2. Proving Deception
The FTC begins with an advantage in the cases it brings because it has a standard of interpreting advertisements that focuses on the net impression gleaned by the foolish and gullible. In addition, case law provides the FTC with even more leeway by holding that advertisements mean whatever the FTC says that they mean. In short, almost no evidentiary proof by the FTC is required at all, other than submission of the advertisements. Therefore, it is frequently intoned that “actual deception” is not necessary in a case brought by the Commission. n38 Arguments that the FTC should be required [*299] to poll consumers to ascertain how they interpret advertisements have been repeatedly rejected. n39
The FTC Act affords courts a very narrow power of review. Section 5(c) states that “[t]he findings of the Commission as to the facts, if supported by evidence, shall be conclusive.” n40 For that reason, and because of the purported “expertise” of the Commission in interpreting advertisements, great deference is given to the FTC’s interpretations of advertisements. n41 Moreover, the courts have stated that ambiguities in advertisements can be interpreted against the advertisers. n42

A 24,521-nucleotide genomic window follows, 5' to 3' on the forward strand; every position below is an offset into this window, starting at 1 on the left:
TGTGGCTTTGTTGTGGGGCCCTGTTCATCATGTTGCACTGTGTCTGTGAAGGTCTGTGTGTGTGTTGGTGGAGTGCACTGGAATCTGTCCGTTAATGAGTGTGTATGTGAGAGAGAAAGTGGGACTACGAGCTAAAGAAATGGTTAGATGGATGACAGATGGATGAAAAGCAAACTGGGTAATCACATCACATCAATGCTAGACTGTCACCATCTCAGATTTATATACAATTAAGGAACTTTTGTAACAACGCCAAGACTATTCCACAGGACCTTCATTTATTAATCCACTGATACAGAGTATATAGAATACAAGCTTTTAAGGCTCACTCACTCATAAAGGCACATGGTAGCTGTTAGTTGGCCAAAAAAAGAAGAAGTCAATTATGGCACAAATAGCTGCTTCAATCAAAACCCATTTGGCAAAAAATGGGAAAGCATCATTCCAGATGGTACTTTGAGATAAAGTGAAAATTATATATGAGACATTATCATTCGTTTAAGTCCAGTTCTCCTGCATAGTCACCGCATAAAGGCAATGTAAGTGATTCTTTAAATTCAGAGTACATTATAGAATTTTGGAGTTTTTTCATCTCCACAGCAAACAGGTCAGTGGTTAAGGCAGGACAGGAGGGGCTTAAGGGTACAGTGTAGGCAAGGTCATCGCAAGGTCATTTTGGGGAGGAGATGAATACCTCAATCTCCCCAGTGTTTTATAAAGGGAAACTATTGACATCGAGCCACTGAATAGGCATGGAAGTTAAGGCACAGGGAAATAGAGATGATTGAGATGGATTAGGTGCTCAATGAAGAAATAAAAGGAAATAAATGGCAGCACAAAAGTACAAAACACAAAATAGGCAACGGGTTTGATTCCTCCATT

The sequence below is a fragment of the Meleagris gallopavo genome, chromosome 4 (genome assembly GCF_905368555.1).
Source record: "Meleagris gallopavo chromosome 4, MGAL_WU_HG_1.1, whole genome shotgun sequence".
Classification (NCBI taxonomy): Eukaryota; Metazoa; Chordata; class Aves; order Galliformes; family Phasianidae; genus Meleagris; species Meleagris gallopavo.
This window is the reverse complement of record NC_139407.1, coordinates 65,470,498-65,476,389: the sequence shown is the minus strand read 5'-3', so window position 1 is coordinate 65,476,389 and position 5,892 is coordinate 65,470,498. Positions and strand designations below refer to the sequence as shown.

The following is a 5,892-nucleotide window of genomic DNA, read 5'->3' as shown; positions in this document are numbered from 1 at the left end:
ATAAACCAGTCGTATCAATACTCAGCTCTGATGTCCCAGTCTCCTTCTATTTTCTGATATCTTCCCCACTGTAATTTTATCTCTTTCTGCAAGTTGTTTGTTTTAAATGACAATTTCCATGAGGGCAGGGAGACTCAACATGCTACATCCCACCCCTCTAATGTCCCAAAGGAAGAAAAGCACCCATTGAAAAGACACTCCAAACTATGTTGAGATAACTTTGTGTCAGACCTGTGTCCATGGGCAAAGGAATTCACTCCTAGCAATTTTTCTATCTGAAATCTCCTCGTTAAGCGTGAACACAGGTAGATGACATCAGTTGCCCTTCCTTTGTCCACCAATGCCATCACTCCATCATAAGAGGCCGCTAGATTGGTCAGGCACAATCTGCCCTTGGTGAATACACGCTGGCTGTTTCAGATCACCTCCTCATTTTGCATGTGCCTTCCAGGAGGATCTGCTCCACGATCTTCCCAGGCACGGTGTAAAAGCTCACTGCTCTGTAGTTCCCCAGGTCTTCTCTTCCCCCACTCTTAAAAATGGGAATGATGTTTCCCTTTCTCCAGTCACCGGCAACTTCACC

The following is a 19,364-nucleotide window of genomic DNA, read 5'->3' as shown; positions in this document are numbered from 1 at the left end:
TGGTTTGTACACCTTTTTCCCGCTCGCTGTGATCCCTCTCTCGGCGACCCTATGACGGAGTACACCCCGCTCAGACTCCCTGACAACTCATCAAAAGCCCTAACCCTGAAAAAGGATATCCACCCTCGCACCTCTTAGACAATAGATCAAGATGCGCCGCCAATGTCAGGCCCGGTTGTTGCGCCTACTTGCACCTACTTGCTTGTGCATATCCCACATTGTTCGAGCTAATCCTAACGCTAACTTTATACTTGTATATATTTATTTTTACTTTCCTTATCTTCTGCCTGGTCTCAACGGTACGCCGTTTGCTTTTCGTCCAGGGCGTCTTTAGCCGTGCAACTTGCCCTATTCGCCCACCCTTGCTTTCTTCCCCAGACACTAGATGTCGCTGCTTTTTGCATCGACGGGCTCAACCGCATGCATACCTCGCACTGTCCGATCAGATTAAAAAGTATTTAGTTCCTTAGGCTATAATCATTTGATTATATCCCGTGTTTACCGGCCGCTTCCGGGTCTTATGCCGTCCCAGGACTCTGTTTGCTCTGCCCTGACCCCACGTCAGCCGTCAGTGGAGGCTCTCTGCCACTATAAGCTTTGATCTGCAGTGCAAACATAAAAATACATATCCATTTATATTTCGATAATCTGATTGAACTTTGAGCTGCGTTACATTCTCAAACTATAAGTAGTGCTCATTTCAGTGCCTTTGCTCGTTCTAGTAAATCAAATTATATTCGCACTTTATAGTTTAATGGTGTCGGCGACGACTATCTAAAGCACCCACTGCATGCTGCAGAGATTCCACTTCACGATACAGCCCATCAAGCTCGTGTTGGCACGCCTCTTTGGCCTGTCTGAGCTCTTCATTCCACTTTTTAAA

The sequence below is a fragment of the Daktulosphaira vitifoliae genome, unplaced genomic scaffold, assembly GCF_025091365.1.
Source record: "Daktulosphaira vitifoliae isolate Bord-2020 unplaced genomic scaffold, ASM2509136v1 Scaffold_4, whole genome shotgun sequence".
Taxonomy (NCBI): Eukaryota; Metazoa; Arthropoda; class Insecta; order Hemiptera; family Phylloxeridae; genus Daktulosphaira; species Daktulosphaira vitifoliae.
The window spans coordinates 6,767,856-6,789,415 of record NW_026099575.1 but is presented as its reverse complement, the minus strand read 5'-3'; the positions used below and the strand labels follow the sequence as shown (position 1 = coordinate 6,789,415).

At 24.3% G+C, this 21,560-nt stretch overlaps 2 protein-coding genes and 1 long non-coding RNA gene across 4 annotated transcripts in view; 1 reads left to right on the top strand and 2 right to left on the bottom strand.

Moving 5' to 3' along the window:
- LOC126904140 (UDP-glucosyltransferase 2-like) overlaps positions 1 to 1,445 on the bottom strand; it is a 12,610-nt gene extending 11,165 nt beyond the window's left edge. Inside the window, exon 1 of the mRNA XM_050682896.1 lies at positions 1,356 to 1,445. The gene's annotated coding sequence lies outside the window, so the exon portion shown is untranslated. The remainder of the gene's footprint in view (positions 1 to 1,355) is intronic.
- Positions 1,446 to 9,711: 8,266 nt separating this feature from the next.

[*300] As a consequence of these broad rules favoring the Commission, the Commission has very little need for proof of what advertisements mean to the general public. The Commission occasionally offers dictionary definitions to define words n43 or places ordinary consumers on the stand to testify as to their understanding of advertisements. n44 However, the FTC’s prosecuting officer can simply place the advertisements in evidence and allow the Commissioners to draw their own inferences.